Wednesday, February 22, 2012

The Selling of a Collection: Part 1

This isn't something that came out of nowhere.

For some time now, I have considered selling my comic books. In the past this was never an option for my brain to spend time on. My brain had been filled with things like sports, my gal-pal and how to get the best reception in my apartment while using my cellphone. I hate you El Segundo, California!

But things have changed. I bought an iPad 2 (which is soon to be outdone by the iPad 3) and I started running out of space in my apartment. These 2 things made me consider the following:
  • Do I ever go back and re-read my comics?
  • Do I like comics in paper form more than digital?
  • Is it likely that my comic books will grow in value anytime soon?
  • Is the space in my apartment being used as well as it could be?
  • Do I want to become a crazy hoarder?
The answer to all of those questions is "no." If "no" be so, the comics must go! ...or so the pirate Johnnie Cochran would have argued.

The Adventure Begins

Comic Book Box - 365 Days of Comics

The first thing I had to contemplate was how I was going to sell my comic books. There are definitely many avenues.
  • eBay
  • Craigslist
  • Facebook pimp'n
These routes may get me a decent return on my comics, however, they will involve countless hours organizing my books better, taking pictures of the sets, writing descriptions, dealing with potential buyers and then packaging and shipping. That's a lot of work for a guy who wants to get back to thinking about cookies!

Thank god for back-up plans., and more importantly, thank god for my local comic book shop. They offered to take a look at my stuff and take it off my hands. They would handle all of the work in terms of selling the comics by just buying them from me or giving me store credit in exchange for a section of my collection. Basically, I could get cash equal to 30% the comic books' value or store credit equal to 50% of the comic books' value. At first glance it seems like I am giving up a lot of dollars, but I see it differently.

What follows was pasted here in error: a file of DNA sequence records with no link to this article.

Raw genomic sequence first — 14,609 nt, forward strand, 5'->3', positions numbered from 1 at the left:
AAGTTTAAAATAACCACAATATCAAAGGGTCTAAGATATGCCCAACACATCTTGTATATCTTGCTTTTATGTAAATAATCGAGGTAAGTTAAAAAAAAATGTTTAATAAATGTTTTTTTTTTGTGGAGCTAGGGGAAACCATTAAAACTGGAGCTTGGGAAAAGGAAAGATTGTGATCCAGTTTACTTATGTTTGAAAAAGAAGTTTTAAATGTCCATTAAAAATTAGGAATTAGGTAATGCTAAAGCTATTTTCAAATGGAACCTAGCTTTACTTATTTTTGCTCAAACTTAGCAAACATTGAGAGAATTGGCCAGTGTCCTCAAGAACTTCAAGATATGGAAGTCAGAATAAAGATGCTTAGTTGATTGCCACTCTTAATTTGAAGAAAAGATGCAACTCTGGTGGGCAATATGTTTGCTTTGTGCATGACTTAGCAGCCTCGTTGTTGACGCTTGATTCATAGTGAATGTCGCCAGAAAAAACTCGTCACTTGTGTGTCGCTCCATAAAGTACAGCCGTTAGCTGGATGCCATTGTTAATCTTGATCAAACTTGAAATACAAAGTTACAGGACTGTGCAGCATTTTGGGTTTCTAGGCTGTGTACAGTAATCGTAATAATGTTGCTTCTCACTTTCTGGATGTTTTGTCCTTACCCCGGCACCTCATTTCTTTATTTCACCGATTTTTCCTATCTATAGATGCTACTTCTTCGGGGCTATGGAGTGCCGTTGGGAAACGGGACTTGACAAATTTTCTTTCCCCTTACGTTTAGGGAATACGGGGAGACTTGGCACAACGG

1. The shop is doing all of the labor in terms of finding buyers and then actually selling the books.
  2. I'm helping my local comic shop. If I sell to them at a much lower value, they can resell the books at a good price for consumers while still making a profit. This means my local comic shop does well, their customers are happy with a fresh stock of comic sets at a great value, and the shop will continue to buy comics off of me in the future. Everyone wins!
I brought by my first box of comics today and was quite happy with the outcome. I organized a box with nothing but complete mini-series (all in near mint condition) from over the past 5 years and brought them into the shop today. The retail value of the books came to $230, so I could receive $75 in cash or $115 in store credit. I did want some store credit for the few titles I still collect in paper form, and for some gift Hard Covers, so I ended-up taking the $115 store credit and walking away very pleased.

One comic book box down, about 15 to go. Stay tuned for the follow-up adventures as I start to bring in collected ongoing series runs. I'm looking forward to the value placed on some of the runs such as Rick Remender's Frankencastle (such a good run) and Scott Snyder's amazing Detective Comics arcs.


Death Lad said...

but what will happen to your blog?!? If you have no comics to read, you'll just have to finally start writing your own and reviewing those.

Dom said...

Haha. That's a good point, Lad. I still read books digitally and pick-up a few titles.